15 July (1954): Howard Moss to Elizabeth Bishop

Howard Moss responds to Elizabeth Bishop, whose poetry he championed as the New Yorker poetry editor, with news and thanks for her comments on a book of his own. His letter, full of self-deprecating humor, shows the friendship between the two poets as well as their business relationship.

27 West 19th Street
New York
July 15, 1954

Dear Elizabeth,

I did get your fine letter, and it meant a great deal to me, as you know, that you liked some of the poems. My not answering is due only to my long-ingrained and deep sloth, and also my habit of writing letters in my head while I lie on my couch, smoking. Once the daydream has ended, the letter is a good as dispatched. Freud has some noble things to say on this matter.

The reviews have been favorable, generally, but stupid. It is unbelievable what people say about poetry—there must be a stable of morons somewhere kept exclusively for this purpose. When I find it, my home-made demolition bomb will do its usual efficient work.

I leave Monday for a month’s vacation—beach, beach, beach—and am, at the moment, semi-hysterical. I’m only going to Long Island but any trip, and even the idea of travel, throws me for a loop. (Or is it loup?) I’ve always admired your ability—John Brinnin’s, too—to take planes, ships, and water taxis to remote stations. If I go away for a week-end I have to spend the whole week getting ready, and then, shaking with compulsion and fear, I stand on railway platforms—usually the LIRR—anticipating my doom. It has something to do with a lack of love in childhood, and is, I’m afraid, persistent. Not being sure of the nest I’m in, I hesistate to get in another. Bird psychology 1.

News is dim. Everyone’s away or going: Mary Lou to Folly Cove, John to Europe, Pearl to Folly Cove, etc. I’ve seen Lloyd [Frankenburg] and Loren [MacIver] around at parties, but haven’t much of an idea of what they’re up to. I offered Loren a sum of money to paint me a picture worth that much, but I think she found the whole idea depressing, if not pretentious. I would love to own both Paris and Venice, but can’t compete with museums. Eudora was in town on her way to Cambridge where she’s supposed to lecture to teachers about teaching writing. She told me her first lecture, which I thought was sort of hilarious, since the secret gist of it is simply: why don’t they just write? camouflaged under things like genre, scene, place, etc. The point peeps out everywhere. I suggested speed as a possible subject. I love writers who write things about speed—in the novel, poem, etc. The snail of effort is the title of my handbook on writing.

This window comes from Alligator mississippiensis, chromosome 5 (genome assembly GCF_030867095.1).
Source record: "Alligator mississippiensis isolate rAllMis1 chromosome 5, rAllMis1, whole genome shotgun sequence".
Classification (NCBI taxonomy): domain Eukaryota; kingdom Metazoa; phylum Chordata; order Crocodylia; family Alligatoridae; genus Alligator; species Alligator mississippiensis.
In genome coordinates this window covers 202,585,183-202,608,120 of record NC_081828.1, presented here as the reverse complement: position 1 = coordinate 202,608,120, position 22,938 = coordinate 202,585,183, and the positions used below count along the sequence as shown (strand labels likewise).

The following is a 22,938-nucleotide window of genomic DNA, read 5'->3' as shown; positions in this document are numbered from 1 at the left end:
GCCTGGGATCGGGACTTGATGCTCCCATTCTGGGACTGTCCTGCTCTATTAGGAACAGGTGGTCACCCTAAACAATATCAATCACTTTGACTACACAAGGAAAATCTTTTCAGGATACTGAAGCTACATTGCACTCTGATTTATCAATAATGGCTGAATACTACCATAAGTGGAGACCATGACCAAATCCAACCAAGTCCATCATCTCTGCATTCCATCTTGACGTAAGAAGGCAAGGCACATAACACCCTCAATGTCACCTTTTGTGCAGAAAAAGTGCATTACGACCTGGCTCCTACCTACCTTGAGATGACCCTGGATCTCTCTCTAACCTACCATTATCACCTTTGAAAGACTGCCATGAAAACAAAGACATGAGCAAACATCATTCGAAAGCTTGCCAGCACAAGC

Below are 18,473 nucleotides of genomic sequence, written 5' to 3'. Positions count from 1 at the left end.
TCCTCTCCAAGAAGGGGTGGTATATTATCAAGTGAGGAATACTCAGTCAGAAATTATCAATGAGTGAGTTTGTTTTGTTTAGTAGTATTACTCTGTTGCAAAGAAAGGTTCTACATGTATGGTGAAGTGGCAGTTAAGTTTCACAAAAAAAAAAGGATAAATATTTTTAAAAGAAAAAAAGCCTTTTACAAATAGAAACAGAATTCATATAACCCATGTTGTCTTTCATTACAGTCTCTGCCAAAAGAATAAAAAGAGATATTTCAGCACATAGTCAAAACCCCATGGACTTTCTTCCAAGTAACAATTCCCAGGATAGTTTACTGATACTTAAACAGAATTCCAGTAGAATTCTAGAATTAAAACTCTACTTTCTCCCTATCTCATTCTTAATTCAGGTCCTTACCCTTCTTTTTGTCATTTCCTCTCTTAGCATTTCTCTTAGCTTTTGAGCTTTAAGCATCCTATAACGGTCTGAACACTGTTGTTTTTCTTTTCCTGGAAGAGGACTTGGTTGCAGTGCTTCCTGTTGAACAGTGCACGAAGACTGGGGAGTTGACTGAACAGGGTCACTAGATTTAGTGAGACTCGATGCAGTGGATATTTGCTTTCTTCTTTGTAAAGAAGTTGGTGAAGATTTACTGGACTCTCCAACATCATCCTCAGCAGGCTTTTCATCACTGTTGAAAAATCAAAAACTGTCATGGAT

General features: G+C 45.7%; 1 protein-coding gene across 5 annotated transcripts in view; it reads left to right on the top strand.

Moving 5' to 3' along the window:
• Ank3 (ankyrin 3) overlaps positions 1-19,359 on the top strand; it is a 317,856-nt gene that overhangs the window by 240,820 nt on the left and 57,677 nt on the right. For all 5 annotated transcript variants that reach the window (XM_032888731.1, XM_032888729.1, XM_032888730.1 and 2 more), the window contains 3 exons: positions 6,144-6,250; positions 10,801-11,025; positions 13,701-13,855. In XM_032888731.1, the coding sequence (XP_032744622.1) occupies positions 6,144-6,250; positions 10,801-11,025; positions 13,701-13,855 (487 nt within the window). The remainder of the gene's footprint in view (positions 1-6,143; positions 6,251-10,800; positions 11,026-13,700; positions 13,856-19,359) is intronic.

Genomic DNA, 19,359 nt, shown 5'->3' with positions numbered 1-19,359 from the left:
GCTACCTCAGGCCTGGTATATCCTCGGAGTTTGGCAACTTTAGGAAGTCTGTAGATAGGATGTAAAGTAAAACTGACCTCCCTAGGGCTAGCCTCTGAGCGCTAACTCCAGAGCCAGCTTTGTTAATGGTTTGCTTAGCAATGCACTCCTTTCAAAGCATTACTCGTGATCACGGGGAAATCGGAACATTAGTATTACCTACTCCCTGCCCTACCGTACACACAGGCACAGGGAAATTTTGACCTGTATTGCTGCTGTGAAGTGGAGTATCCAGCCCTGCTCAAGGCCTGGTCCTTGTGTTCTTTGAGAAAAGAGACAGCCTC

I’m sorry this letter is so fuzzy but I can’t get over the idea that I allowed myself to go somewhere again. I invented a psychiatric nurse called Miss Cook who takes me everywhere and believes that brandy is an antibiotic. Also a thing called Instant Leech—just add hot blood and serve.

When will you ever come back? I would love to see you again and hate to think that I might have to travel to Brazil to do it. Please do come back for awhile, a long shopping tour or something, the way you did last time. And where is A Cold Spring? Since I know North and South almost by heart by now, I should think, out of consideration for a fan, you’d let them bring it out. And did I tell you how much liked THE SCREAM [“In the Village”]? I hope you’ll do a whole book of Novia Scotia pieces. Do drop me a line when you can; so far everything has arrived, so the Brazilian mail may not be as far gone as you thought. Though as corrupt, I hope.



Please give my best to Lota.



An article about Howard Moss and Elizabeth Bishop, dealing with what may have been Moss’ controversial edit to one of Bishop’s poems, appears here.

Find one of the generally “favorable…but stupid” reviews of The Toy Fair, the book of Moss’ poems published in 1954, here.